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If you’re looking for an age-appropriate way to talk to children and teens about climate change but you’re not sure where to start, join me on March 22 (11-12 ET) for an interactive webinar hosted by the System Dynamics Society.  The cost is $35 and you can REGISTER here.  

Here’s the webinar description:

It can be difficult to talk to children about climate change when much of what we hear and feel is DOOM AND GLOOM. In a poll earlier this year, NPR reported that fully 84 percent of parents, including a majority of both Democrats and Republicans, agreed that children should be learning about climate change. But, only 45 percent of parents said they had actually talked to their own kids about it.

Here’s the dilemma:  Adults need age-appropriate ways to talk about climate change that are honest but also inspire hope.


Children need analogies that “ stick” and provide them with a sense of agency.  They also need opportunities to play, experiment, and interact with meaningful content to learn and retain ideas.

Luckily an everyday object – a bathtub – can be a powerful metaphor for thinking about the dynamics of climate change where the bathtub represents the climate system and the water level represents the amount of CO2 (and greenhouse gases) in the atmosphere.  The THINK LIKE A BATHTUB initiative is designed to help people of all ages communicate basic climate change dynamics and take actions that “turn down the faucet” and “open the drain.”

As part of this session, I’ll share a variety of THINK LIKE A BATHTUB activities including:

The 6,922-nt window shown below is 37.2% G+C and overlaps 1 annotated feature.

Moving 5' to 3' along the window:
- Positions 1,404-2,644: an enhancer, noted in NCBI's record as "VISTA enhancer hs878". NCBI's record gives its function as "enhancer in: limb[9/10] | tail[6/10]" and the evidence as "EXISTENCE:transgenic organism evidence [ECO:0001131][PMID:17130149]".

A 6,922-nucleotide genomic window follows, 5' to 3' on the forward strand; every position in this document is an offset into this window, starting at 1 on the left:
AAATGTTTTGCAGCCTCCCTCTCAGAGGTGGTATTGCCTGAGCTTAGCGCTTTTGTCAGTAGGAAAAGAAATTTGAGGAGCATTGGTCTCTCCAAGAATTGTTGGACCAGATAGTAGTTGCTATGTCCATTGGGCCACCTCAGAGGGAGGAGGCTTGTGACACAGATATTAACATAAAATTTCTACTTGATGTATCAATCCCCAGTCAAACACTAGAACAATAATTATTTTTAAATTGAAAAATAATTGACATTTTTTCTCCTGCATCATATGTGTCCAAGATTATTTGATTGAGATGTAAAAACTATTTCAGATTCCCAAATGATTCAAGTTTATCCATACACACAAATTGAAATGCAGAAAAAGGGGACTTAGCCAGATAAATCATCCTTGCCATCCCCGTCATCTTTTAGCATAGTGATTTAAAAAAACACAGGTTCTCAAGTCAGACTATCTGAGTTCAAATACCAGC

• THINK LIKE A BATHTUB, a three-minute, youth-narrated VIDEO created for COP26 United Nations Climate Change Conference in Glasgow.
  • An 8th-grade science enrichment unit that will be pilot tested by science teachers in Philadelphia this spring.
  • An interactive, augmented reality THINK LIKE A BATHTUB app designed as a hands-on educational tool to engage students in one of four key shapes of climate change — a bathtub. Using the app, students (ages 8 and up) first engage in thought experiments around our current rates of global warming pollution, e.g., humans are putting carbon dioxide into the atmosphere at about twice the rate that natural processes are removing them. Students are then able to use the app to demonstrate their understanding with their peers and adults. (See the how-to video for educators here.)
  • Experiential Games (from my book, The Climate Change Playbook).  To get a sense of how these experiential learning games work, you can download a copy of the Bathtub Game here)
  • Climate bathtub-related resources and journal articles on Pinterest, including my original Bathtub Dynamics research with Professor John Sterman at MIT.
Come with scenarios, ideas and any questions you have about talking with children about climate change.  I look forward to seeing you on March 22!
— Linda